|Regions with significant populations|
|• Pakistan • India• Saudi Arabia•|
|• Khari Boli • Urdu •|
|• Islam 100% •|
|Related ethnic groups|
|• Tyagi • Ranghar •|
Muslim Tyagi ( مسلم تیاگی , मुस्लिम त्यागी) is a part of the Tyagi community. Its a Muslim community of North India and Pakistan.The people who converted to Islam are known as Muslim Tyagi. Muslim Tyagis are also known as Mulla Brahmin, Musalman Taga, Mahesra and Moolay Taga, in Moradabad division, they are known as Chaudhary (which is a surname used by many Hindu Tyagis as well). They are found in the provinces of Sindh and Punjab in Pakistan and the state of Uttar Pradesh in India. The Muslim Bhumihar of eastern Uttar Pradesh are a community of a similar background.
History and origin
Historically, the Muslim Tyagi were found in the Yamuna Khadir region of Haryana, and the neighbouring districts of Uttar Pradesh. They claim to be originally Gaur Brahmins, and acquired the name Taga or Tyagi because they abandoned (tyag dena in Hindi) priestly functions and took to agriculture. According to some British scholars, they may be identified with the Takkas, a tribe of Scythian origin, who had the snake as its totem. The Tyagis were said to be the oldest inhabitants of the upper Yamuna Khadir.
According to another tradition, in Raja Janamajaya's time, there were no Gaur Brahmins in the country, so he summoned them from beyond the sea. As half of them would not accept any money for their services, so he gave them 154 villages, so they resolved to take no offerings. There is no clarity about the Islamisation of the Tyagis. As per some British accounts, a significant number of Tyagis in western Uttar Pradesh had converted during Aurangzeb's reign and even much earlier. Their main clans are the Bachcha, Parashar, Bharadwaj and Gautam.
The Zamindari Estate had 29 villages in Sambhal, Kanth & Dhampur tehsil. Estate had 3000 bega land for farming & 1800 bega land for Mango orchard. There are 10 deras in different villages of Nagina, Dhampur, Amroha & Sambhal tehsil Largest zamindar family of Tyagi chaudharies of Moradabad, Sambhal,Amroha,Bijnore,Ghaziabad & Meerut districts ZAMINDAR'S OF MANOTA 1)Mia Amir Ullah 2)Chaudhary Karamat Ullah 3)Chaudhary Salamat Ullah 4)Chaudhary Himayat Ullah 5)Hakeem Chaudhary Akthar Hussain, 6)Chaudhary Asghar Hussain & Chaudhary Zafar Hussain (Chaudhary Akhtar Hussain transferred Zamindari to Asghar Hussain & Zafar Hussain in 1946). Notable persons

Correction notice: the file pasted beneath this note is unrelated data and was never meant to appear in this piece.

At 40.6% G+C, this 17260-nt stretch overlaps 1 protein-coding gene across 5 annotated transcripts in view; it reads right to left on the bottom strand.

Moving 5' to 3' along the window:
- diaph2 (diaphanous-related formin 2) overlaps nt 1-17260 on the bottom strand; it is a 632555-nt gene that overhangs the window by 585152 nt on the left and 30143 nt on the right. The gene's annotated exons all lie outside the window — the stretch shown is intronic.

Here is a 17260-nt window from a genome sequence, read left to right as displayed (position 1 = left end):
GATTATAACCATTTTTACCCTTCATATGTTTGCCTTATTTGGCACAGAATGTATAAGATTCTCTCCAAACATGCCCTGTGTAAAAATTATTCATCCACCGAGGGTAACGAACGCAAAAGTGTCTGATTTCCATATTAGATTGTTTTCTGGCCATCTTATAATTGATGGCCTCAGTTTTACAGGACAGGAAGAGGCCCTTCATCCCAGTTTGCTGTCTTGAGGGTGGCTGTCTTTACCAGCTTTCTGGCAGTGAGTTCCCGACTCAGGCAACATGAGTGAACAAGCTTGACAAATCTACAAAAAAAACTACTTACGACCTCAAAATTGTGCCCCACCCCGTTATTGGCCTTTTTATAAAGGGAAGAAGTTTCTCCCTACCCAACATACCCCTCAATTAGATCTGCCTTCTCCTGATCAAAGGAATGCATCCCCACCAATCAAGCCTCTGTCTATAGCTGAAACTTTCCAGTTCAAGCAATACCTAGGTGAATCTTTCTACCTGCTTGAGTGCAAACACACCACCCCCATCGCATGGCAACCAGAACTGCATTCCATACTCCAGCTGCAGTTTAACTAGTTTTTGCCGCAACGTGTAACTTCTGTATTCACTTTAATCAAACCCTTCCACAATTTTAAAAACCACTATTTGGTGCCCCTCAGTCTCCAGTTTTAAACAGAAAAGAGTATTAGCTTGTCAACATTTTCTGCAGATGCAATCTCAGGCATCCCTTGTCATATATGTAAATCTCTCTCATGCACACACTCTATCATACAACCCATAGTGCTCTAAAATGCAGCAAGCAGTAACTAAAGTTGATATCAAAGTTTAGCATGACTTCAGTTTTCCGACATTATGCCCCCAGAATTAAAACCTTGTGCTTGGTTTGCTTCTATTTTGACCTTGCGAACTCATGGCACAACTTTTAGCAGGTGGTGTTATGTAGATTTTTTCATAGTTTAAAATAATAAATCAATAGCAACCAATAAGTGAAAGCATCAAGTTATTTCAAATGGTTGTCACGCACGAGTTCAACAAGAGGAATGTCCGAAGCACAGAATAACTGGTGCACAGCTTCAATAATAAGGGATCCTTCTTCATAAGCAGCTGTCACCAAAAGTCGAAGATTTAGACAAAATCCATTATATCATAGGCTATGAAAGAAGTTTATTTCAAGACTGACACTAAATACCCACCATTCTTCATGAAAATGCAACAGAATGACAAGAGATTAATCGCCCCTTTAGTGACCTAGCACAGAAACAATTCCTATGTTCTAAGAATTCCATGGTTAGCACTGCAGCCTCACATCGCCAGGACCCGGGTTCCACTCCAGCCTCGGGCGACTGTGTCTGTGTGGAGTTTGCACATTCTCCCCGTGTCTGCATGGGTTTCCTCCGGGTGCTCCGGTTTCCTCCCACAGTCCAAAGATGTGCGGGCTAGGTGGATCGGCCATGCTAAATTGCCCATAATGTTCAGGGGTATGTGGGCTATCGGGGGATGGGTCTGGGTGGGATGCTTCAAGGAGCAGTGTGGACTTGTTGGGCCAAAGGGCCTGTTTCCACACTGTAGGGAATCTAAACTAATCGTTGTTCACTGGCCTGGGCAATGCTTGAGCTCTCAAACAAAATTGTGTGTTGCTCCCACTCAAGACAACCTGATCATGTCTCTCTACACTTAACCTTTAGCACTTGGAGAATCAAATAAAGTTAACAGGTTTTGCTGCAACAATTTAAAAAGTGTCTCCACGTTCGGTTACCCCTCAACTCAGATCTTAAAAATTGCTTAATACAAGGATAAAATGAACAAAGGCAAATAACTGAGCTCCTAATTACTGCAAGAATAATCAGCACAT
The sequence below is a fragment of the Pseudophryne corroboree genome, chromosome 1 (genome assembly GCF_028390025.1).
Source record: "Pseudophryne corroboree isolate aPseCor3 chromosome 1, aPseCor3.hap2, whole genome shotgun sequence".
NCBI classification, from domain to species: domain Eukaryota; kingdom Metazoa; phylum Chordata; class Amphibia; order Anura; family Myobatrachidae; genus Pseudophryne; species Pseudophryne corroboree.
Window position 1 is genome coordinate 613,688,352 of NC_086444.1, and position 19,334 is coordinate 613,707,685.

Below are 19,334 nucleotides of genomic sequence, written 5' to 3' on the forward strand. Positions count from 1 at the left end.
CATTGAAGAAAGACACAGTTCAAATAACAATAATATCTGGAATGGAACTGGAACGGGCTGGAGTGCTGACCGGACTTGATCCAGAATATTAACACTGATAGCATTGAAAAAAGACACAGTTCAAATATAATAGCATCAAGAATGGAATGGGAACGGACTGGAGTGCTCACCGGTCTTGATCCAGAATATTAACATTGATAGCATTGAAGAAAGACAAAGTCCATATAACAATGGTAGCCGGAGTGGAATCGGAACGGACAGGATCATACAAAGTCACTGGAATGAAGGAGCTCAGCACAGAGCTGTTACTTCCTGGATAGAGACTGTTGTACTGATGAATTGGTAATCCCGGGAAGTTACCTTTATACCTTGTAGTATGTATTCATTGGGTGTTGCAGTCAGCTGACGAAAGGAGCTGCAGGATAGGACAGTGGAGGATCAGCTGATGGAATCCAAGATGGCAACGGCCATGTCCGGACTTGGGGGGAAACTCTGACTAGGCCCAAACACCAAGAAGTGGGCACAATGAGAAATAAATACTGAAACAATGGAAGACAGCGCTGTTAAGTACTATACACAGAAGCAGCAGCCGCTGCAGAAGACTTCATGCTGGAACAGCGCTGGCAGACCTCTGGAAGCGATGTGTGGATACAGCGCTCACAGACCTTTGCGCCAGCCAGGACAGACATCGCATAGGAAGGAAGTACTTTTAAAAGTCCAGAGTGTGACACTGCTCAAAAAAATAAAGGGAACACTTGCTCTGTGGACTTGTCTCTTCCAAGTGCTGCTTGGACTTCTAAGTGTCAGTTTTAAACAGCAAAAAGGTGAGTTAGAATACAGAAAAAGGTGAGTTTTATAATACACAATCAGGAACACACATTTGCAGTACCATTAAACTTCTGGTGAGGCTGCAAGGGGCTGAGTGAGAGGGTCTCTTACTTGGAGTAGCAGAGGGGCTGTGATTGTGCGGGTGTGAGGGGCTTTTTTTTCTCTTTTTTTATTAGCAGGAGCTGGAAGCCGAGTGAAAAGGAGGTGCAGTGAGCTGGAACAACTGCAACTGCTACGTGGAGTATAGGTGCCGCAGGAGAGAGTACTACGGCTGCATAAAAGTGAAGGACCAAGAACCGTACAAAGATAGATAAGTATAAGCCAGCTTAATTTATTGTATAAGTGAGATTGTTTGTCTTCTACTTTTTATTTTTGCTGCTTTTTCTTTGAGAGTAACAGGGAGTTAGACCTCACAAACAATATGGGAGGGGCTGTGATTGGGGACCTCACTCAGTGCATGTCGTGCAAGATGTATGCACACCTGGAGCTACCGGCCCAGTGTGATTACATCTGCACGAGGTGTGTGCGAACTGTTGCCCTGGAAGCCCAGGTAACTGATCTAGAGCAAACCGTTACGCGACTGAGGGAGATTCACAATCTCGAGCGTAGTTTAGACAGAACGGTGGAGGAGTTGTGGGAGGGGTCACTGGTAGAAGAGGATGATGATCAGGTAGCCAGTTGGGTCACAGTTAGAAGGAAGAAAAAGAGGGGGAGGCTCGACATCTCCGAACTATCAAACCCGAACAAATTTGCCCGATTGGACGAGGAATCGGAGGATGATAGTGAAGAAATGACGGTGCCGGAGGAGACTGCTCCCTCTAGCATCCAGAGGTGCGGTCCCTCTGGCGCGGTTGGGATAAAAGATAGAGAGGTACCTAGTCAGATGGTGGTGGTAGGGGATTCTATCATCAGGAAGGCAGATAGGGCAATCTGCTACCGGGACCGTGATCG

- CHAUDHARY HIMAYAT ULLAH . He constructed Hawali in Manota, Sambhal,Moradabad, Seohara & graveyard in Manota. He introduced a mango brand namely Nadir Manota which is popular even nowadays He has established horse stud & supplies horses to Nawab Rampur to Maharaja Gwalior. He is famous for his kindness and for helping nature for poors. His 9 meters lihalf is famous all over.
- Chaudhary Asghar Hussain had done B.Sc.(Electrical) Engineering from AMU Aligarh in 1966 & become ASMOLI BLOCK PRAMUKH
- Chaudhary Zafar Husain contest MP election from Moradabad constituency also contest two time MLA election from Sambhal vidhansabha. He established a sugar factory, brickfield, library, school, Prathma Bank & BSNL Telephone exchange for the need of villagers near Moradabad.
The Chaudharies of Bachhraon
Perhaps the most important Muslim Tyagi family was that of the Chaudharies of Bachhraon in Jyotiba Phule Nagar district of Uttar Pradesh State. They are descendents of Bacchraj, who is said to have founded the town of Bachhraon during the time of Delhi Sultanate. During the rule of the Mughal Emperor Babar, Bairusal, a Gaur Brahmin arrived from Delhi and married into the family of Bachraj. During a subsequent disputes with his in-laws, he proceeded to massacre the Tyagis. Fearing punishment at the hands of the Mughal Emperor, Bairusal converted to Islam and adopted the name Bahram Khan. His descendents became substantial landowners in western Rohilkhand (i.e. Badaun, Bareilly etc.), with branches in Ujhari in Hasanpur tehsil and Bhojpur near Moradabad.